Court to NIA: Substantiate terror-link charge

V Sajeev Kumar Kochi/Thiruvananthapuram | Updated on July 29, 2020 Published on July 29, 2020

A NIA (National Investigation Agency) court in Kochi has told investigators it would not consider the ongoing case pertaining to the smuggling of gold under the provisions of the Unlawful Activities (Prevention) Act unless they are able to come up with supporting evidence.

The NIA Special Judge asked the investigation agency to substantiate its charges of terror funding in the case while considering the bail application of Swapna Suresh, the second accused, here on Wednesday. Custody of the accused was granted to the NIA on the premise that there is evidence to substantiate the charges.

The accused have been in NIA custody for over 15 days. The charges will not stand unless the agency convinces the court of terror funding as alleged, the judge observed.

Evidence exists, says NIA

The Senior Public Prosecutor for NIA said that there existed material evidence to prove the charges.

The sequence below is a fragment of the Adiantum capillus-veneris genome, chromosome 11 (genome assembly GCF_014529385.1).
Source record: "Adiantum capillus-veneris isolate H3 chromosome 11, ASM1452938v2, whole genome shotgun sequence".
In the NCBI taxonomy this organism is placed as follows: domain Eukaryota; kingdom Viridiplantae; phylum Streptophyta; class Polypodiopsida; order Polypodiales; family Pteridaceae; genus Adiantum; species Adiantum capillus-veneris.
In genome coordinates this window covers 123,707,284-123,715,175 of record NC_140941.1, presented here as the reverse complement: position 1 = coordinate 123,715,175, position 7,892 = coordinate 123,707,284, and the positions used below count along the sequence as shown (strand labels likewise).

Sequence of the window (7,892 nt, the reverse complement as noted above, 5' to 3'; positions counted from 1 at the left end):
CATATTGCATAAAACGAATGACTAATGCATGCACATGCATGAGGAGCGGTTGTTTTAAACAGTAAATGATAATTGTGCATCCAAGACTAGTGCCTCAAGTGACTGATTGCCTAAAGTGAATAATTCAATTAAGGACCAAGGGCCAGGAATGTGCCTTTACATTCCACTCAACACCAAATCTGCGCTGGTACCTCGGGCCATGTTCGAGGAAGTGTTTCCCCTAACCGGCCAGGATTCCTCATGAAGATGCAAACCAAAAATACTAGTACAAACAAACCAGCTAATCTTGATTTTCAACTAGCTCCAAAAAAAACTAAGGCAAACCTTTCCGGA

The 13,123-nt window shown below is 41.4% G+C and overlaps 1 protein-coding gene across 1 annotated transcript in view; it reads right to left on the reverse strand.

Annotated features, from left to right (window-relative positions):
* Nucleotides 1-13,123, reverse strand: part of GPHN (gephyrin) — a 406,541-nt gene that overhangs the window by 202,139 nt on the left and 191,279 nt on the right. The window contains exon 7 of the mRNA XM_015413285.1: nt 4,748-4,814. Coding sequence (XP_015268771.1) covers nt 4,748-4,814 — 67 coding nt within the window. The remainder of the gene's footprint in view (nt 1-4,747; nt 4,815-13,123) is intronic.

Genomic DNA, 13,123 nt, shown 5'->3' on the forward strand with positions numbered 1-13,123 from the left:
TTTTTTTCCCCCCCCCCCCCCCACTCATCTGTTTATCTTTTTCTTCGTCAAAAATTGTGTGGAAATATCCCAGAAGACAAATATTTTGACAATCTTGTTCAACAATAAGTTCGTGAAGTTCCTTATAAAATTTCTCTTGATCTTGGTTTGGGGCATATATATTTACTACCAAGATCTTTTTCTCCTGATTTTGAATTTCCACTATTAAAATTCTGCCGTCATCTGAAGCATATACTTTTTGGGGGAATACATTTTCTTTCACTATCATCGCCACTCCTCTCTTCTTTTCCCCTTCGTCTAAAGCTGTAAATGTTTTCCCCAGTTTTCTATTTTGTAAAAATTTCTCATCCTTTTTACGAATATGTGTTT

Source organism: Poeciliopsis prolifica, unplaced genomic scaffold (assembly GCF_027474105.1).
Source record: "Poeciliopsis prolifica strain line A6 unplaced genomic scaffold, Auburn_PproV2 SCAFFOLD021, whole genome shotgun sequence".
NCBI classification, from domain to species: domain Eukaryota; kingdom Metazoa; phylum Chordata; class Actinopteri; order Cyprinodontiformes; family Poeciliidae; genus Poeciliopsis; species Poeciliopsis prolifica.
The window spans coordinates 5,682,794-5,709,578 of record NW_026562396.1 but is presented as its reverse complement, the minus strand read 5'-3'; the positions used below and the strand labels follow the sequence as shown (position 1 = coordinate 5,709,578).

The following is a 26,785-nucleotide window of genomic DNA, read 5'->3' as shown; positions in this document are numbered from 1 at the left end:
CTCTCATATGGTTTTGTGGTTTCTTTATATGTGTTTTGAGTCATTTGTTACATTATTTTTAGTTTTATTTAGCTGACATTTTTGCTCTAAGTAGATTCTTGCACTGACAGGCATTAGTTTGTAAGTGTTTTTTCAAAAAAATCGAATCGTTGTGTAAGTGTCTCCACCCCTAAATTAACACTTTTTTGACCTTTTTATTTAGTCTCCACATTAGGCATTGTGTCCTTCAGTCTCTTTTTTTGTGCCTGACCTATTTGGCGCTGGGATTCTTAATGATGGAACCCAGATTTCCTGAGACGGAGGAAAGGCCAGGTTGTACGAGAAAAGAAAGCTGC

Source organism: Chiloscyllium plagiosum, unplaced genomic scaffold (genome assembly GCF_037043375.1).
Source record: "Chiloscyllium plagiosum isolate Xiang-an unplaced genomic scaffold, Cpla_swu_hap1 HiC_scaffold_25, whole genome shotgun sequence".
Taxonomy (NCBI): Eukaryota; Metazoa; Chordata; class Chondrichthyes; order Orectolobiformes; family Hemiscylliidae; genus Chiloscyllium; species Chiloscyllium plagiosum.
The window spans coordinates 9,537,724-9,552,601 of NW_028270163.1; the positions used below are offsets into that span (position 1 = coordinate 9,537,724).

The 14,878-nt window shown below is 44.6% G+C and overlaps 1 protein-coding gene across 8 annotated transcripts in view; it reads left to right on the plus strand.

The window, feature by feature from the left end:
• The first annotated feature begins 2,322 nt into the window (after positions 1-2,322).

The agency shall produce the case diary and relevant materials before the court.

According to the NIA, while some of the accused might have got involved themselves in gold smuggling for monetary benefits, it was much more than that, when it came to persons pulling strings on either end of the racket.

The NIA is probing the international and domestic links to the case.

KT Rameez, another accused in the case, has already been convicted in some other offences. He was also an accused for an offence related to Arms Act and has had close links with the accused in the smuggling case as well, the agency submitted. However, the lawyer for the accused said there was nothing on record to invoke the UAPA in the case. He suspected that there are political reasons for slapping UAPA on the accused. He also added that provisions of the Act were sought to be applied here with “inexplicable haste.”

Terror funding

The agency had noted in the First Information Report and the Remand report that the proceeds of the gold smuggling might have been used for terror funding.

But in its remand extension report, it observed that the accused had made investments in banks using the proceeds of the crime.

There was no material on record to prove that the proceeds were used for terror funding, the lawyer said.

The court posted the case for August 4.

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Published on July 29, 2020
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